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Can being born too early cause autism?

Autism spectrum disorder (ASD) is a complex developmental condition characterized by challenges with social skills, speech and nonverbal communication, and restricted/repetitive behaviors. Recent research has explored potential connections between being born prematurely and developing ASD later in life. While no direct causal relationship has been proven, studies suggest preterm birth may increase the risk for autism spectrum disorder. In this article, we’ll explore the current evidence on links between prematurity and ASD and what factors may explain this association.

Key Questions

Here are some key questions we’ll address on the relationship between preterm birth and autism:

What is the connection between preterm birth and autism risk?

Multiple studies show a higher prevalence of autism diagnoses in children born prematurely compared to full-term peers. The increased risk appears to be most significant in very preterm infants born before 32 weeks gestation. The exact mechanisms behind this relationship are still being investigated.

Are there other factors that could explain the association?

Research points to several possible explanations beyond solely prematurity that could underlie the association between preterm birth and increased autism risk:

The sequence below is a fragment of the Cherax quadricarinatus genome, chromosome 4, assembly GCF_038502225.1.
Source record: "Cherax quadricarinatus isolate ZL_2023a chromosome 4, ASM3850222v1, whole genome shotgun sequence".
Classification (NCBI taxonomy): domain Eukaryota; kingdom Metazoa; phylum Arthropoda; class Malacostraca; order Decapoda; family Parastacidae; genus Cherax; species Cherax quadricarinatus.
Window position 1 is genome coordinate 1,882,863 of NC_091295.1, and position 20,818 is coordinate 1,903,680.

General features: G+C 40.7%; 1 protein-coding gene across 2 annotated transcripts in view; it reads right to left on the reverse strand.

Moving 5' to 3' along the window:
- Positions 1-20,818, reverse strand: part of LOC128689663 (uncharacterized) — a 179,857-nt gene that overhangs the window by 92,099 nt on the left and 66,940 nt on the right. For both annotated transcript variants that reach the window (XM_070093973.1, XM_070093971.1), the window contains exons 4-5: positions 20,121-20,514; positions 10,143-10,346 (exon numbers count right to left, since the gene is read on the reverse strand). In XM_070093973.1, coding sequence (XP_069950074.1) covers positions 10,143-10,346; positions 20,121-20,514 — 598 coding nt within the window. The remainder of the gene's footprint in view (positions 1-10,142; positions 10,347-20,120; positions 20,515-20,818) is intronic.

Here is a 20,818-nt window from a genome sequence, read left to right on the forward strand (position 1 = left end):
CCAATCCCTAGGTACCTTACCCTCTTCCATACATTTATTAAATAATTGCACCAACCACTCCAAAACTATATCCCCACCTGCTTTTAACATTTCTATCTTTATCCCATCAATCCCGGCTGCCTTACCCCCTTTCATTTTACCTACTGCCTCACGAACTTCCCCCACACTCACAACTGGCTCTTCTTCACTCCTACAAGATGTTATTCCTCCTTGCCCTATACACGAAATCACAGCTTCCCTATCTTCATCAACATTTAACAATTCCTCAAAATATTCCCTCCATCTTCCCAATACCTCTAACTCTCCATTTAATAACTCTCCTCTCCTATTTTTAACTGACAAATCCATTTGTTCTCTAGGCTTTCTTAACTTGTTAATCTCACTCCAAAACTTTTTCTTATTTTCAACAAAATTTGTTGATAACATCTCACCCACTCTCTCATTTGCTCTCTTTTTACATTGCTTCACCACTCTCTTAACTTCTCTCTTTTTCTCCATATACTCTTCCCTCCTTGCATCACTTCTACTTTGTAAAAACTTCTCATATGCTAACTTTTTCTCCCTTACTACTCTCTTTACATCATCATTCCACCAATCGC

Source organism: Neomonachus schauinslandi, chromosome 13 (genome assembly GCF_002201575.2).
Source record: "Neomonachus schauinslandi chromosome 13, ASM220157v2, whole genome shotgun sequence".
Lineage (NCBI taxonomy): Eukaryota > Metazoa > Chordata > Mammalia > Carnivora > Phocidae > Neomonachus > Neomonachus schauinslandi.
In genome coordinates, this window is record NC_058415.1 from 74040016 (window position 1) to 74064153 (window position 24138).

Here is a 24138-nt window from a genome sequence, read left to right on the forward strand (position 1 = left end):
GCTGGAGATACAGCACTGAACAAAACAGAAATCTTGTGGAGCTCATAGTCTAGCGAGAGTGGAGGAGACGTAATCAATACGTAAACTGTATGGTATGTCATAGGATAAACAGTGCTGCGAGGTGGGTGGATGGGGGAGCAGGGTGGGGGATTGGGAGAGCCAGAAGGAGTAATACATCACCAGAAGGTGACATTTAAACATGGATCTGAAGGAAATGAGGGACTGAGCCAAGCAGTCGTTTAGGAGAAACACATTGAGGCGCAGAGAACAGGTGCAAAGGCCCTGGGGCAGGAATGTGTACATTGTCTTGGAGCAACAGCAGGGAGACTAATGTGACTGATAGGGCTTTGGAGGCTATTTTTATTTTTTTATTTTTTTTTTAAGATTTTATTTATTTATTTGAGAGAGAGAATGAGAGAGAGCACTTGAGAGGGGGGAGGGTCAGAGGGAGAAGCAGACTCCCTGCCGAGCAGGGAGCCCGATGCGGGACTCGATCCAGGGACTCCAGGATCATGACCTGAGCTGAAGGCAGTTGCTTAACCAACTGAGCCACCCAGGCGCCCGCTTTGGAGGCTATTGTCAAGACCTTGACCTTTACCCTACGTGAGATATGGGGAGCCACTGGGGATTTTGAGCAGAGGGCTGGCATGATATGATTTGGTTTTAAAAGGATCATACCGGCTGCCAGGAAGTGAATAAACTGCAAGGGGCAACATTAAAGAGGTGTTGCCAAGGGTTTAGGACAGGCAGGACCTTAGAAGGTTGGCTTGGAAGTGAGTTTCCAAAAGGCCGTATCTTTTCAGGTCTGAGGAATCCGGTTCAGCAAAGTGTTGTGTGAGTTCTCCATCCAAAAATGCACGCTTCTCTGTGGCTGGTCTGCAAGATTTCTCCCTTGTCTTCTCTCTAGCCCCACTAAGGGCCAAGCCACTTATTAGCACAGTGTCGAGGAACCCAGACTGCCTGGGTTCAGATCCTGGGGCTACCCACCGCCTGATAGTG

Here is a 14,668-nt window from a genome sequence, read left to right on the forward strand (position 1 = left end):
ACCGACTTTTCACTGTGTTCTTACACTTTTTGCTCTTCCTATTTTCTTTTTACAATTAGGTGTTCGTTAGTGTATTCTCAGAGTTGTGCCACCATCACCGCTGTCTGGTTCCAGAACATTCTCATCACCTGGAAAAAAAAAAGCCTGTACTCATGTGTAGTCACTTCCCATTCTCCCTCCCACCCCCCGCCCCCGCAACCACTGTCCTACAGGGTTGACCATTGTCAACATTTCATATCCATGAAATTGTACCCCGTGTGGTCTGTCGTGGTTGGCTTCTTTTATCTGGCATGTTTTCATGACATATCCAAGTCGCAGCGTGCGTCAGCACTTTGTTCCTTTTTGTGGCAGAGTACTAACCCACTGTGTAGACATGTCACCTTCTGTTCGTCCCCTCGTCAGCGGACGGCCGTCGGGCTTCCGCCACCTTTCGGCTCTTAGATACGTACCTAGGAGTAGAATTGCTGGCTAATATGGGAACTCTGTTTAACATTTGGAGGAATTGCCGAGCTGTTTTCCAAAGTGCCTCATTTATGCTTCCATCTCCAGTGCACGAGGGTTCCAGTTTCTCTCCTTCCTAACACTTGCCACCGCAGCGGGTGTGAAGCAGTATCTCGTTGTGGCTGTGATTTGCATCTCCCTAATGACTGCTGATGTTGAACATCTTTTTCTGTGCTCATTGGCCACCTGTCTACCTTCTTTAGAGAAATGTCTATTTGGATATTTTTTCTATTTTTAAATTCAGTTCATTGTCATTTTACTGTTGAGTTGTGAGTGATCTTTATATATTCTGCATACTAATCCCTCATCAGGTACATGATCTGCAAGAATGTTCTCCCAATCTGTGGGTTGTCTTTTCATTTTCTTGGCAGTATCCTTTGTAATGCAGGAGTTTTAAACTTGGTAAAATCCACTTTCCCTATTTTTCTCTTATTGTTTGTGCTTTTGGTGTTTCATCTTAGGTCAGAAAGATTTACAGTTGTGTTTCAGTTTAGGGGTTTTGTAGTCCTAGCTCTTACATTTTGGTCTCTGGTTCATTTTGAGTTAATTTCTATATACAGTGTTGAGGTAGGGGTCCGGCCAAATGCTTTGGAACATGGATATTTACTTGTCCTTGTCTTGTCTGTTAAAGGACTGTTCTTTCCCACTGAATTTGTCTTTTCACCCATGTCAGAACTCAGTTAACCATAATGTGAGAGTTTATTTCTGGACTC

• Genetic vulnerability – Inherited genes may jointly predispose a child to preterm birth and ASD.
  • Pregnancy complications – Complications like preeclampsia or infection can necessitate early delivery and may also affect fetal neurodevelopment.
  • Neonatal factors – The stressful extrauterine environment, intensive care interventions, abnormal brain development in the NICU may contribute to atypical neural wiring.

Disentangling the contributions of these different perinatal and postnatal variables is an active area of research.

Does gestational age at birth impact autism risk?

Yes, studies find the risk of autism is higher the earlier a baby is born, especially prior to 32 weeks. The immature brains of very preterm infants are especially vulnerable during critical periods of development in the NICU. However, even late preterm infants (34-36 weeks) show a slightly elevated autism risk.

What role might the NICU environment play?

The neonatal intensive care unit exposes preterm infants to numerous stressors including infection, inflammation, medication, pain, disruption of sleep cycles, and interference with maternal-infant bonding. This atypical early environment occurring during sensitive neurodevelopmental windows could plausibly increase risk of neural connectivity differences underlying ASD.

Are all preterm children at equal risk?

No, individual factors also influence susceptibility. Preterm infants with very low birth weight and evidence of specific newborn medical complications appear to have the highest risk of later autism. Male sex, genetic predisposition, and certain pregnancy/obstetric factors can also amplify risk. However, the majority of preterm infants will not go on to develop autism.

The Evidence Linking Preterm Birth and Autism